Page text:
The unexpected Colorado of Rustrel ranks among Provence’s most beautiful attractions. Situated on one of the largest ochre quarries in the world, the Colorado of Rustrel was, at one time, one of the best known producers of ochre in France. Today, the hues and the strange looking shapes of the outcrops, shaped by centuries of exposure to the elements, are simply breathtaking.
The site of the Colorado of Rustrel
The remains of the ochre quarry are accessible from a large user-pay car park just out of the village of Rustrel along the D22 road.
A path leads directly to the site, winding its way around the forest before arriving at the red and yellow sands of the quarries. The landscape is reminiscent of a Wild West movie set. Ochre is a pigment containing 10% iron oxide and a mixture of sand and clay, resulting in an intense colour.
The grandiose site of the Colorado displays up to 25 different colours, varying through white, ivory and orange to crimson, reddish-brown and even violet.
Historic Overview of the Colorado of Rustrel
The quarry was first mined in 1871 when Jean Allemand introduced the first ochre-washing works to France. Out of the 40,000 tons of pigment produced by the ochre industry in 1929, most came from Rustrel.
There were several stages in the process to produce ochre out of sand. First, the sand was washed in the Doa River to separate it from the oxides. The ore was then crushed, washed again and decanted into shallow basins. After a drying stage that lasted for a month, the ore was then crushed to a fine powder.
The site was mined until 1992 when the last worker in the quarry retired. The fortunes of the mining company had declined after 1940 when chemical dyes began to replace ochre for most industrial purposes.
There is still a company mining ochre in the Luberon. It is located in Gargas between Roussillon and Apt: the “Société des Ochres de France”. The Gargas site features 650 m of galleries in the Mines of Bruoux. There, miners carved no less than 40 km of underground tunnels to extract the ochre-laden sand.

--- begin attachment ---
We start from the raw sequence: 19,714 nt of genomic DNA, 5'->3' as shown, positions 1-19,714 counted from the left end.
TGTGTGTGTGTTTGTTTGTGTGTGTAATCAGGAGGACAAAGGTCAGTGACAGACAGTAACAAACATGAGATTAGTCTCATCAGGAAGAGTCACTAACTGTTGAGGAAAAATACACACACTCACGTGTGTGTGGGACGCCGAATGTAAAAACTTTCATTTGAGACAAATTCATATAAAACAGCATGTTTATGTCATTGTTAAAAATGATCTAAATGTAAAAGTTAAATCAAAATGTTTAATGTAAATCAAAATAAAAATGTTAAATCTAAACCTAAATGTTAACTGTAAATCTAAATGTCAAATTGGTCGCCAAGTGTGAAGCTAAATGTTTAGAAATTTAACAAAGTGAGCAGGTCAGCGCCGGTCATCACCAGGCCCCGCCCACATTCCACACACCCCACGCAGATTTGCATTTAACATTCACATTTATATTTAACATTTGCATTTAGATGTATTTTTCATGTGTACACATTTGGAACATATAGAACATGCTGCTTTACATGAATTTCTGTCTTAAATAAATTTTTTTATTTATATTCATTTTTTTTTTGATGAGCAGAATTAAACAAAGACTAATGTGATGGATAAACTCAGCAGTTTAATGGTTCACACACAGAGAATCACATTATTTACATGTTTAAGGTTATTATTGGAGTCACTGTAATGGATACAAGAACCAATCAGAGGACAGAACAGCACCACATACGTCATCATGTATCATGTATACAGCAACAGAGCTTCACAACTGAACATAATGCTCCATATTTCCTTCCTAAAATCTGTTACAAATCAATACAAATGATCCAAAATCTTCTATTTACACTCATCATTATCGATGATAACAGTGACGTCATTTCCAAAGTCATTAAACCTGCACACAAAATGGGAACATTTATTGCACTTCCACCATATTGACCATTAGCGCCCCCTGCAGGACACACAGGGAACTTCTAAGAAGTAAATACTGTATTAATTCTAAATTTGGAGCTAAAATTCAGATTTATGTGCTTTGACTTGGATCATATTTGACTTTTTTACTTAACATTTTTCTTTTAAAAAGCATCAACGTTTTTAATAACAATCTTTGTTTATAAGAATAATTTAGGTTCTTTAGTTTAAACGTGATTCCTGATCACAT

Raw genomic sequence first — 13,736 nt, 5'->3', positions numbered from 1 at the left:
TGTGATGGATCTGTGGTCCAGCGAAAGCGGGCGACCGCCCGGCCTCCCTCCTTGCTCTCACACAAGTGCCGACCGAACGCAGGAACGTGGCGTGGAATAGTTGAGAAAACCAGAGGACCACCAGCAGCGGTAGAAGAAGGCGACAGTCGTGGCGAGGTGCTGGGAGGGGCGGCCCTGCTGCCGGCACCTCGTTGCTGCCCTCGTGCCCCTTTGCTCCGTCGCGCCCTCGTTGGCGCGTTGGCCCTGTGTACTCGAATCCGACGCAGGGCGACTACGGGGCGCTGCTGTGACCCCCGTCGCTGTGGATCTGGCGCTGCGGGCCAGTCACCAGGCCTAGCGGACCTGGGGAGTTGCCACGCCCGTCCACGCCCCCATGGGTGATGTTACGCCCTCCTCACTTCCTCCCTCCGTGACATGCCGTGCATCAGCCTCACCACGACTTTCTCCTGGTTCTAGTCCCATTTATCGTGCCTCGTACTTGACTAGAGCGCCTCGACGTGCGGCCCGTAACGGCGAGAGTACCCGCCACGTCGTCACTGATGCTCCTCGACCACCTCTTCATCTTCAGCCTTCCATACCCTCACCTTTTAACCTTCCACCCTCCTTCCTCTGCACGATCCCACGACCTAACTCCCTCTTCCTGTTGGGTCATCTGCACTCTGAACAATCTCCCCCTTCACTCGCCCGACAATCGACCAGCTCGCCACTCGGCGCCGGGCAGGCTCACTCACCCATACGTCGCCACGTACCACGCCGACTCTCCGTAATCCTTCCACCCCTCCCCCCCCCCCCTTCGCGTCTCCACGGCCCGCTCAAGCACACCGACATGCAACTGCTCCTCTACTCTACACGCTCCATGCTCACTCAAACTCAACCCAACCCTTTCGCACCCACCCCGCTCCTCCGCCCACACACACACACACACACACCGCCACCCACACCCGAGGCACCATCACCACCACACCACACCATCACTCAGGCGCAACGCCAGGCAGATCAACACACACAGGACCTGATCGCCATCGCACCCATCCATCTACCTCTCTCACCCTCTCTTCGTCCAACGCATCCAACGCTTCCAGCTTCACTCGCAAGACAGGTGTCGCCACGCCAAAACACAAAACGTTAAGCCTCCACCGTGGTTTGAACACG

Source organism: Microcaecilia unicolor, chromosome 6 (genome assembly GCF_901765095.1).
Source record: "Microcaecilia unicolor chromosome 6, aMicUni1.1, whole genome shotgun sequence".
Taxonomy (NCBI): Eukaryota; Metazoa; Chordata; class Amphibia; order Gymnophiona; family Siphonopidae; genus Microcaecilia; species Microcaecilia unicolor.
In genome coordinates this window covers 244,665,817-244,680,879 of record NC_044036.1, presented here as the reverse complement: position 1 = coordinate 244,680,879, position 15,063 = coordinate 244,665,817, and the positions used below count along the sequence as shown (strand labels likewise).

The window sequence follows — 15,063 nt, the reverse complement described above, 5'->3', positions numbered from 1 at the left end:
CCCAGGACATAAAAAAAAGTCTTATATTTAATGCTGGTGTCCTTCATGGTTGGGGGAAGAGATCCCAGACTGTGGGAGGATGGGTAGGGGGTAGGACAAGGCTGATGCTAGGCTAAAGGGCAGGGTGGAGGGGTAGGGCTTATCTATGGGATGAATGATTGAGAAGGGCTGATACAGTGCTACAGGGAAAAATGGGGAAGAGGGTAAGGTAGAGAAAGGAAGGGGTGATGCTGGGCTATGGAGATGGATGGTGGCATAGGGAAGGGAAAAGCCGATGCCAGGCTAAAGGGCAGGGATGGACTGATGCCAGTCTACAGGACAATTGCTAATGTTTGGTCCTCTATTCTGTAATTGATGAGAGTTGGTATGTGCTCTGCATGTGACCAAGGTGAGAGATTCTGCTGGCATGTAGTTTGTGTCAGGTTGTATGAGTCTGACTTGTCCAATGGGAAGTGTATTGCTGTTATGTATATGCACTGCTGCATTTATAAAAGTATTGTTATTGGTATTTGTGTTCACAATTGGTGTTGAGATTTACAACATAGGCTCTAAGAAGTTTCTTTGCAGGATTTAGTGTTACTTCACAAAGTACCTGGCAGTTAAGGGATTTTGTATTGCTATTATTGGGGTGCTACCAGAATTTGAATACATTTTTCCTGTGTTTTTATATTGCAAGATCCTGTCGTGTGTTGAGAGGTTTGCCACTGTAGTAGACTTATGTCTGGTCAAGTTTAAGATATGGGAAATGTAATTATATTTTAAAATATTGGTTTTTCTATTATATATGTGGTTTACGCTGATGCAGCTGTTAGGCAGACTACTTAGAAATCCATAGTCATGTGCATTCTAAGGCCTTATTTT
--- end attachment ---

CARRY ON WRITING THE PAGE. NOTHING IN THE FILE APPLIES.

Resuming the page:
Today, ochre is used by building companies for colouring plaster and cement, decorative tiles and roof tiles. Villages in Provence, such as Roussillon, have become famous for their colourful façades, where ochre has been used as “enduit” (the coating covering the outside of a house). This kind of render was popular because it let the stone breathe and, as many houses face south, ochre is resistant to the sun and heat. Ochre is also found in industrial and artists’ paints and also in cosmetic powders and pastes, rubber inner tubes and jam jar seals. It is also found in Dutch cheese rind and sausage (such as Strasbourg sausage or knack).
Walking in the Colorado of Rustrel
These vast stretches of sand can be explored along three main marked tracks, of 2.4 km, 3.8 km and 5.5km in length respectively.
The shortest path leads directly to “le Sahara” after a short hike through a forest of chestnut trees, ferns and truffle oaks. “Le Sahara” is composed of dunes of pure ochre soil with flamboyant colours that blend magnificently with the deep green of the forest and the azure blue of the sky. Roller-coaster paths wind through canyons of all sizes to the delight of young and old, where one can easily make out the different layers of these strangely shaped-rocks. The soil is quite soft and the sand sticks to skin and clothing.
The two other trails pass through columns topped by “pointed hats”, also called “Cheminées de Fées” (Chimneys of Fairies). The colourful hues were extracted by ochre and iron-ore miners and the columns have been shaped over the years by nature’s elements, in particular the Mistral wind.
The three paths also stop at a place where visitors can still see remnants of the once-prosperous mining site, some of them in a ruined cabin: steep pipes, an old gas-driven pump which used to suck the water from underground, sluice gates and settling basins which are reminders of the industrial activity of the 19th and 20th centuries.
When walking in the Colorado, make sure you have adequate shoes and protect yourself from the sun and heat. Stay on the marked paths and don’t wander off as the cliffs are dangerous.
There is a bar not far from “le Sahara” which serves refreshments: la Rinsoulette (which means in Provençal dialect ‘the place where one stops to drink’).
Former ochre quarries can also be visited in Roussillon and Gargas in Luberon. These colourful sites are always surprising, thanks to the different light which plays on the fantastic cliffs and outcrops throughout the day.
Official Website of the Colorado of Rustrel: http://www.colorado-provencal.com